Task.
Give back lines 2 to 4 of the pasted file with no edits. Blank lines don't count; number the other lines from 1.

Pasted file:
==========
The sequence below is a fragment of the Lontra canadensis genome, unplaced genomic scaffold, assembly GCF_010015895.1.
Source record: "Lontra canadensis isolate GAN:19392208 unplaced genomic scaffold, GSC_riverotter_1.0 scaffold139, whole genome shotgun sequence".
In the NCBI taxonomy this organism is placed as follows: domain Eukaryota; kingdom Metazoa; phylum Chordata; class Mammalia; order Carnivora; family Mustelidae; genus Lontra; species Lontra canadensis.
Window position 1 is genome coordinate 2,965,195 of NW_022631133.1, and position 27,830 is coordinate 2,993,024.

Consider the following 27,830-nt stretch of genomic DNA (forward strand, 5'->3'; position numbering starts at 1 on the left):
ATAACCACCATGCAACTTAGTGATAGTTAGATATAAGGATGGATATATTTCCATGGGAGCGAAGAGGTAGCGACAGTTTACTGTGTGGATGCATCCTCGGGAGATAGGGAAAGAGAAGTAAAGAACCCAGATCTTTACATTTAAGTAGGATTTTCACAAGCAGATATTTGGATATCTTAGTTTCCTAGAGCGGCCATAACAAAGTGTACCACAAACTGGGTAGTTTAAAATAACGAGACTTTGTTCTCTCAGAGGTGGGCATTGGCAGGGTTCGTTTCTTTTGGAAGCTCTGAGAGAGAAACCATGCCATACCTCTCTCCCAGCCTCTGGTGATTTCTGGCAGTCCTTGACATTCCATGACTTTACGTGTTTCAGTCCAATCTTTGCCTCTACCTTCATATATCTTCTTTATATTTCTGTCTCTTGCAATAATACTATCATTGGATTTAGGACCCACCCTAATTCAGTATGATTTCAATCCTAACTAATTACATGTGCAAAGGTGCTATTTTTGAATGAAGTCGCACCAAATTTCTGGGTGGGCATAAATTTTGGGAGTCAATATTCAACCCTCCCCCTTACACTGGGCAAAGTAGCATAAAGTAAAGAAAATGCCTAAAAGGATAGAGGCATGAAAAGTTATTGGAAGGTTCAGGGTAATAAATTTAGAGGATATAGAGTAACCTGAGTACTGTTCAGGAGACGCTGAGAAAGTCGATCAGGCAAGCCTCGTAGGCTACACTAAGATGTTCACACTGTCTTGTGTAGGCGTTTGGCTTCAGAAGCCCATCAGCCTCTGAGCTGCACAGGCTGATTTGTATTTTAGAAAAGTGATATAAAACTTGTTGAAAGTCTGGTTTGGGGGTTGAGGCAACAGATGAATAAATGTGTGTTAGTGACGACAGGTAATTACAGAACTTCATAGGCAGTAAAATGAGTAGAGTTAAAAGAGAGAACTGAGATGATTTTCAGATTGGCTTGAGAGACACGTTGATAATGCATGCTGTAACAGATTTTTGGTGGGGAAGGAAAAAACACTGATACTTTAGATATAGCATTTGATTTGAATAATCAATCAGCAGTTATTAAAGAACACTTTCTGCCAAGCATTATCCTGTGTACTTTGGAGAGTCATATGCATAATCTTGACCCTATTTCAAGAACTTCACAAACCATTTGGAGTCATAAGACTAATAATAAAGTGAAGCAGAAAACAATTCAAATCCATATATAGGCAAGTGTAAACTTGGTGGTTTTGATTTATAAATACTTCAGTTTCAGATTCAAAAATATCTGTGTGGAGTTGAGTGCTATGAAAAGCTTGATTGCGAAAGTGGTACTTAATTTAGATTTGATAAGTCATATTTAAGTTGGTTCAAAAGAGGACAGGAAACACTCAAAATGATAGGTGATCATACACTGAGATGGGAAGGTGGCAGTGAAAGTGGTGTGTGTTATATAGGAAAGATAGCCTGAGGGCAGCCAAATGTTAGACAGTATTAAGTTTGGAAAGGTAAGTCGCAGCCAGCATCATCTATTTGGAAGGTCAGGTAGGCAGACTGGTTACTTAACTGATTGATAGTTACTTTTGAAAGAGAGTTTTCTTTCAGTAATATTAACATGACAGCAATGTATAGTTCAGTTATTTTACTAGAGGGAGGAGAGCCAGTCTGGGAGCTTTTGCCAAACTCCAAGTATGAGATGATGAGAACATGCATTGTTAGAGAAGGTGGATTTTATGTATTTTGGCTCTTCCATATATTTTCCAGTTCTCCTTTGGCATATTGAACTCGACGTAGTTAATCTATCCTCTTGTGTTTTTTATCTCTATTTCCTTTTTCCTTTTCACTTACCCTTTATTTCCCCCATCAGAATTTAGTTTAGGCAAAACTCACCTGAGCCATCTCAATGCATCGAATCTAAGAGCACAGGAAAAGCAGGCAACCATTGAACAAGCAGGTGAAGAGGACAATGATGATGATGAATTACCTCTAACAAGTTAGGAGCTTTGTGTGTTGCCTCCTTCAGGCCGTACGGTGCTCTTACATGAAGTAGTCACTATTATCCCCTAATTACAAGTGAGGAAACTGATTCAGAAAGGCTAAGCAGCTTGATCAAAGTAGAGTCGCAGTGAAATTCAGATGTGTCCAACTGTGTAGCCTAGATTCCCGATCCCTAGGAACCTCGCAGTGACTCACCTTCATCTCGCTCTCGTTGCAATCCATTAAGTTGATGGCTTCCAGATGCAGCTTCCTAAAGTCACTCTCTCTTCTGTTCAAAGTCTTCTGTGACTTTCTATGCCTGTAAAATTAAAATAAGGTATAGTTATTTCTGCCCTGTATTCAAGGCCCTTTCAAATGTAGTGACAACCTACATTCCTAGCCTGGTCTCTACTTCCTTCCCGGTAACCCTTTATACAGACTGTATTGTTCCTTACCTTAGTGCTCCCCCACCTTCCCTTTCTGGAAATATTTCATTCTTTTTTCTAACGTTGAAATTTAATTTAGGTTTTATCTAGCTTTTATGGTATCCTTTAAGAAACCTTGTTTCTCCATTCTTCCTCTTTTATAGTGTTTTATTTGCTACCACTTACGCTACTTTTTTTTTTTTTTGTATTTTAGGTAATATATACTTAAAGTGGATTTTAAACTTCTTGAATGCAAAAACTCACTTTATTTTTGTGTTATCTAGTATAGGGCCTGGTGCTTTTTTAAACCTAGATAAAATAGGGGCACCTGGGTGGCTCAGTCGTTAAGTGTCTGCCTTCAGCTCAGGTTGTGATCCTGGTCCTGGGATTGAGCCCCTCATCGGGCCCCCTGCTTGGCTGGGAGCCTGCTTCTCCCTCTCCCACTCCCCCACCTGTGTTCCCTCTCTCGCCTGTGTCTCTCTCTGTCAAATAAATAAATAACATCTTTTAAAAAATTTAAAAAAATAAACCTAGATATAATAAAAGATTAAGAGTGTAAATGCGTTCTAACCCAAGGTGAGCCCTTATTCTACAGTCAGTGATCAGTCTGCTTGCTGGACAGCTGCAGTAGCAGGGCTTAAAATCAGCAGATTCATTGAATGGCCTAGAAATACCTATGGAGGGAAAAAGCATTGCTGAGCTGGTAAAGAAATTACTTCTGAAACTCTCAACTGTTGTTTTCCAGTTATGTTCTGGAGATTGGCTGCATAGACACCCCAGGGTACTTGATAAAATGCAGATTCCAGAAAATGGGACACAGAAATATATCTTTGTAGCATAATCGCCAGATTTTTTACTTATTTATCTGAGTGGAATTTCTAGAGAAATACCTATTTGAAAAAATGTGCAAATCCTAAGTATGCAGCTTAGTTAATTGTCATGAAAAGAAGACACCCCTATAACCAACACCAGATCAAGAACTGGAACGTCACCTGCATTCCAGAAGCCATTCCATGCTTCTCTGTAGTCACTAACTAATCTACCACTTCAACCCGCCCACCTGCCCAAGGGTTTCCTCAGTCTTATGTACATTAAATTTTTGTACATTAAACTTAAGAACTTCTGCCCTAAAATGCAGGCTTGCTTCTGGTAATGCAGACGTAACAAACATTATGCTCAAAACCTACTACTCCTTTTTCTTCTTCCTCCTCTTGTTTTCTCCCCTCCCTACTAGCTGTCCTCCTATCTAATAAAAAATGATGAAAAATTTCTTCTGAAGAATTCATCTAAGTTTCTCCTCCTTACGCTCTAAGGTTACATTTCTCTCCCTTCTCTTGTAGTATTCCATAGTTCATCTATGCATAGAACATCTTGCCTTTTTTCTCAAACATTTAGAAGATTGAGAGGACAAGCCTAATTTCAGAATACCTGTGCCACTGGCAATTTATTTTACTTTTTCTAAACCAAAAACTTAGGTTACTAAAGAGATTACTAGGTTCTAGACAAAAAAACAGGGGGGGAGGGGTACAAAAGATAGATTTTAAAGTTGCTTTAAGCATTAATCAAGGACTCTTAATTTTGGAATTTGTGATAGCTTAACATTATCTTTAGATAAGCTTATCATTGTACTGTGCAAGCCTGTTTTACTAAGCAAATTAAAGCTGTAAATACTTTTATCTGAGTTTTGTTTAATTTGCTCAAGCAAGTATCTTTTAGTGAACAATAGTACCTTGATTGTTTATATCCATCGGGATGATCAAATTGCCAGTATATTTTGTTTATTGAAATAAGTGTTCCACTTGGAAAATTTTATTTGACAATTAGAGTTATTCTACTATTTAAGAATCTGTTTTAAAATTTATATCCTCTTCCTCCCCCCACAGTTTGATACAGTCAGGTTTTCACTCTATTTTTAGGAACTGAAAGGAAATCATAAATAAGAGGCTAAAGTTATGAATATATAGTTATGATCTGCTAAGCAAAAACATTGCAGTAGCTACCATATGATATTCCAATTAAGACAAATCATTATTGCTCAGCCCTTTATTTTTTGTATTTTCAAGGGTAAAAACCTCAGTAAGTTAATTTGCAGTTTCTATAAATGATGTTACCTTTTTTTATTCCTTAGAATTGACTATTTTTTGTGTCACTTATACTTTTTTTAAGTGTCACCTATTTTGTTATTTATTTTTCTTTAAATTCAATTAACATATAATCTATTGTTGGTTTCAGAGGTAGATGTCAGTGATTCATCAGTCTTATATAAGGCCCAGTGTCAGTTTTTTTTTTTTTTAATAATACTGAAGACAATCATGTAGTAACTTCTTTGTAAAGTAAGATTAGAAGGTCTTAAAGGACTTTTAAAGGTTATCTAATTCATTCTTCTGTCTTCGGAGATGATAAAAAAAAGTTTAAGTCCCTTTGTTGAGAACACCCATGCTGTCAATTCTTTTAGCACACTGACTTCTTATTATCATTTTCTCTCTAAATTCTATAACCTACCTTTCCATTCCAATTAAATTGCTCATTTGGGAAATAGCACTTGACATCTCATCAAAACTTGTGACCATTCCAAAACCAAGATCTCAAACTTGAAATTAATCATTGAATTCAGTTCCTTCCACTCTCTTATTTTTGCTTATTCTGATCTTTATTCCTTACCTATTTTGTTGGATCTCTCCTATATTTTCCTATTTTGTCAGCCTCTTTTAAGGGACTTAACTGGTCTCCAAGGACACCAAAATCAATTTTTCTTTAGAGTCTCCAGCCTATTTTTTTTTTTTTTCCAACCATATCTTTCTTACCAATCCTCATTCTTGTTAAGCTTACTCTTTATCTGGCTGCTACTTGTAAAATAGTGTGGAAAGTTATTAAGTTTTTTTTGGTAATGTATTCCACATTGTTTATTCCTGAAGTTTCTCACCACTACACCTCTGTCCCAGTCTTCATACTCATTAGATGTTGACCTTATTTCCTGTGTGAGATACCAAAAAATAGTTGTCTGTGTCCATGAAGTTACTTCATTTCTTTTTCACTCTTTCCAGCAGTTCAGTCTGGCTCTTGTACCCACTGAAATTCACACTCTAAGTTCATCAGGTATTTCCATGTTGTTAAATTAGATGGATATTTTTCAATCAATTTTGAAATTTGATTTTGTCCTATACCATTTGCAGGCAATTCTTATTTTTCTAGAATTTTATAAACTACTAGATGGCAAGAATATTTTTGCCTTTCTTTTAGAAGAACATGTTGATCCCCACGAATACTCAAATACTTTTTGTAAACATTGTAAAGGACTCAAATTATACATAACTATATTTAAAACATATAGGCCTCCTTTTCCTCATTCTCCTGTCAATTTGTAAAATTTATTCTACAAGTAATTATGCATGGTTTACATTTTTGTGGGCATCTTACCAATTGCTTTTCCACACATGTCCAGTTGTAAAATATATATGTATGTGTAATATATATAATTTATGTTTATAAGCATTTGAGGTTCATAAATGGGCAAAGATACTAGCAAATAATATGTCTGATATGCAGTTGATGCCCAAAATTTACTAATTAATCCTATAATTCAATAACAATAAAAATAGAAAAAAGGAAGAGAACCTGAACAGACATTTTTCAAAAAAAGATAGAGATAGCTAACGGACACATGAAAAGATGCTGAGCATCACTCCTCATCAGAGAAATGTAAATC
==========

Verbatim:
Source record: "Lontra canadensis isolate GAN:19392208 unplaced genomic scaffold, GSC_riverotter_1.0 scaffold139, whole genome shotgun sequence".
In the NCBI taxonomy this organism is placed as follows: domain Eukaryota; kingdom Metazoa; phylum Chordata; class Mammalia; order Carnivora; family Mustelidae; genus Lontra; species Lontra canadensis.
Window position 1 is genome coordinate 2,965,195 of NW_022631133.1, and position 27,830 is coordinate 2,993,024.